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Case Report
Open Access Peer-reviewed

Contrast-Induced Encephalopathy Post Cardiac Catheterization, A Rare Mimicry of Acute Stroke - Case Presentation and Review of the Literature

Julian C. Dunkley, Krunal H. Patel, Andrew V. Doodnauth, Pramod Theetha Kariyanna, Emmanuel Valery, Samy I. McFarlane
American Journal of Medical Case Reports. 2021, 9(5), 291-294. DOI: 10.12691/ajmcr-9-5-8
Received January 16, 2021; Revised February 19, 2021; Accepted March 03, 2021

Abstract

Contrast-induced encephalopathy (CIE) or contrast-induced neurotoxicity is a rare, elusive, and puzzling diagnostic entity, even for most astute clinicians. Only a handful of publications have been written describing this rare phenomenon. A recent systematic review has only identified a total of 52 cases between 1970 - 2017 [1]. The most common neurological complication associated with cardiac catheterization is an atheroembolic stroke. CIE is not a well-known complication. Clinicians involved in administering high volumes of contrast solutions, as seen in coronary catheterizations, should be aware of this complication as it may be misdiagnosed as an acute stroke, leading to unnecessary additional contrast administration for imaging, as well as invasive and non-invasive interventions. In this report we present a case of an 87-year-old woman known coronary artery disease (CAD) who presented with acute coronary syndrome (ACS) and underwent a successful cardiac catheterization with stent placement followed by left-sided weakness a few hours later due to CIE. We also provide review of the literature and discuss management strategy of this rather rarely encountered diagnosis.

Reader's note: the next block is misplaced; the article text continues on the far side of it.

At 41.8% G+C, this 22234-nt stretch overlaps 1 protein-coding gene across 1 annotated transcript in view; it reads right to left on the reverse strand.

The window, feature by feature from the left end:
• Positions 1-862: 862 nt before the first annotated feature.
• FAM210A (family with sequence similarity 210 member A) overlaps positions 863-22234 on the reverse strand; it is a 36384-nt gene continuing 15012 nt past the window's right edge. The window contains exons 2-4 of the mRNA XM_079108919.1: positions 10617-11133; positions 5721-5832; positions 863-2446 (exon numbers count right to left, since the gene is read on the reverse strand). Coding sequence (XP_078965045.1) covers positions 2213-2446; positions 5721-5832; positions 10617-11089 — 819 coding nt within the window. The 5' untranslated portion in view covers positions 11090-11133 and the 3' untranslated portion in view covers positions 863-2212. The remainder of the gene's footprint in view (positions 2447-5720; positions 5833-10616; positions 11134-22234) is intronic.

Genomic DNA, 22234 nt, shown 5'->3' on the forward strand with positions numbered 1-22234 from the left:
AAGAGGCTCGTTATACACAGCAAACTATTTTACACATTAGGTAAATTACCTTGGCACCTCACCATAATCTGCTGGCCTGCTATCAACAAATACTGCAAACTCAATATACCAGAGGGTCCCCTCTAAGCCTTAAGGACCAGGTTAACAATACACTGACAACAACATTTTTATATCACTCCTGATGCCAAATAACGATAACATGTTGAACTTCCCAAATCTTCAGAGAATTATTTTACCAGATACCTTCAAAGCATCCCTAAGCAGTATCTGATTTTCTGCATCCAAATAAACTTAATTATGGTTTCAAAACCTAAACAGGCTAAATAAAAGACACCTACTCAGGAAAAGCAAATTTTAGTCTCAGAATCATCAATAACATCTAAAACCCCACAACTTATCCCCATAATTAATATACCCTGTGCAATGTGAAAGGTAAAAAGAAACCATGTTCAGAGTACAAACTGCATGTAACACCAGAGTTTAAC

1. Introduction